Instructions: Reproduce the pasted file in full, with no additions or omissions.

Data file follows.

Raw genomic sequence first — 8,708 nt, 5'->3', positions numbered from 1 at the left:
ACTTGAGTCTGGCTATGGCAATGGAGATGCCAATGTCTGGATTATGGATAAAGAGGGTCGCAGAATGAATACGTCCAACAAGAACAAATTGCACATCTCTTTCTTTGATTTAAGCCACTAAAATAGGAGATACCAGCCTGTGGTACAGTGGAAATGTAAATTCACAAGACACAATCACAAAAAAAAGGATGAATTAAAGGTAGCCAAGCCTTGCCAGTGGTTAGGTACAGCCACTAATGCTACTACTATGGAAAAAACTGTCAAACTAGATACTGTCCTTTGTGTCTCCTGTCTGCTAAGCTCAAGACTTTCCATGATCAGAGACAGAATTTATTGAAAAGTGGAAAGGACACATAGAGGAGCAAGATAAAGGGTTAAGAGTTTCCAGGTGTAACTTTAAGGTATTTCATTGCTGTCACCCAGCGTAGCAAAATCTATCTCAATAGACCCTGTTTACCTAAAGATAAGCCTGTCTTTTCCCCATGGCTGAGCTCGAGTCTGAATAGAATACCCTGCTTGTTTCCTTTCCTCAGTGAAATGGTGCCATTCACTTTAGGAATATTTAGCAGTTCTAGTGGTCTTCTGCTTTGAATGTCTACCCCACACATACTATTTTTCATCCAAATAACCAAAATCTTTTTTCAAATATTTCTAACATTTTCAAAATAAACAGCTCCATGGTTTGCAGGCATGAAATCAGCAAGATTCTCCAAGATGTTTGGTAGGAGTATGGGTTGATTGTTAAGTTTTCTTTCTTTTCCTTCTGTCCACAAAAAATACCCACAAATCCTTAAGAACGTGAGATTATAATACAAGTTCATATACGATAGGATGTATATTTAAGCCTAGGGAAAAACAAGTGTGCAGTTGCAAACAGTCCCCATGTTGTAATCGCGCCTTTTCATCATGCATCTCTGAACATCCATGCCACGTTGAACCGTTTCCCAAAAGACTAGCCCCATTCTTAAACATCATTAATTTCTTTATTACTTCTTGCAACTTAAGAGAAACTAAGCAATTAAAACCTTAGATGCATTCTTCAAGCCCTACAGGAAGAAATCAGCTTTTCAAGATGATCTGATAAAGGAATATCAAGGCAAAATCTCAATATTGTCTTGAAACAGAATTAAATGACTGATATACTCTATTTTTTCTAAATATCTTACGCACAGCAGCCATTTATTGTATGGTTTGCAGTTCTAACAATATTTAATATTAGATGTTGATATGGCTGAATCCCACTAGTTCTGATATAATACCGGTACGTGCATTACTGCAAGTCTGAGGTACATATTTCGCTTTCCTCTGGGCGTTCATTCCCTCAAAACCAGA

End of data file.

Raw genomic sequence first — 8,708 nt, 5'->3', positions numbered from 1 at the left:
ACTTGAGTCTGGCTATGGCAATGGAGATGCCAATGTCTGGATTATGGATAAAGAGGGTCGCAGAATGAATACGTCCAACAAGAACAAATTGCACATCTCTTTCTTTGATTTAAGCCACTAAAATAGGAGATACCAGCCTGTGGTACAGTGGAAATGTAAATTCACAAGACACAATCACAAAAAAAAGGATGAATTAAAGGTAGCCAAGCCTTGCCAGTGGTTAGGTACAGCCACTAATGCTACTACTATGGAAAAAACTGTCAAACTAGATACTGTCCTTTGTGTCTCCTGTCTGCTAAGCTCAAGACTTTCCATGATCAGAGACAGAATTTATTGAAAAGTGGAAAGGACACATAGAGGAGCAAGATAAAGGGTTAAGAGTTTCCAGGTGTAACTTTAAGGTATTTCATTGCTGTCACCCAGCGTAGCAAAATCTATCTCAATAGACCCTGTTTACCTAAAGATAAGCCTGTCTTTTCCCCATGGCTGAGCTCGAGTCTGAATAGAATACCCTGCTTGTTTCCTTTCCTCAGTGAAATGGTGCCATTCACTTTAGGAATATTTAGCAGTTCTAGTGGTCTTCTGCTTTGAATGTCTACCCCACACATACTATTTTTCATCCAAATAACCAAAATCTTTTTTCAAATATTTCTAACATTTTCAAAATAAACAGCTCCATGGTTTGCAGGCATGAAATCAGCAAGATTCTCCAAGATGTTTGGTAGGAGTATGGGTTGATTGTTAAGTTTTCTTTCTTTTCCTTCTGTCCACAAAAAATACCCACAAATCCTTAAGAACGTGAGATTATAATACAAGTTCATATACGATAGGATGTATATTTAAGCCTAGGGAAAAACAAGTGTGCAGTTGCAAACAGTCCCCATGTTGTAATCGCGCCTTTTCATCATGCATCTCTGAACATCCATGCCACGTTGAACCGTTTCCCAAAAGACTAGCCCCATTCTTAAACATCATTAATTTCTTTATTACTTCTTGCAACTTAAGAGAAACTAAGCAATTAAAACCTTAGATGCATTCTTCAAGCCCTACAGGAAGAAATCAGCTTTTCAAGATGATCTGATAAAGGAATATCAAGGCAAAATCTCAATATTGTCTTGAAACAGAATTAAATGACTGATATACTCTATTTTTTCTAAATATCTTACGCACAGCAGCCATTTATTGTATGGTTTGCAGTTCTAACAATATTTAATATTAGATGTTGATATGGCTGAATCCCACTAGTTCTGATATAATACCGGTACGTGCATTACTGCAAGTCTGAGGTACATATTTCGCTTTCCTCTGGGCGTTCATTCCCTCAAAACCAGA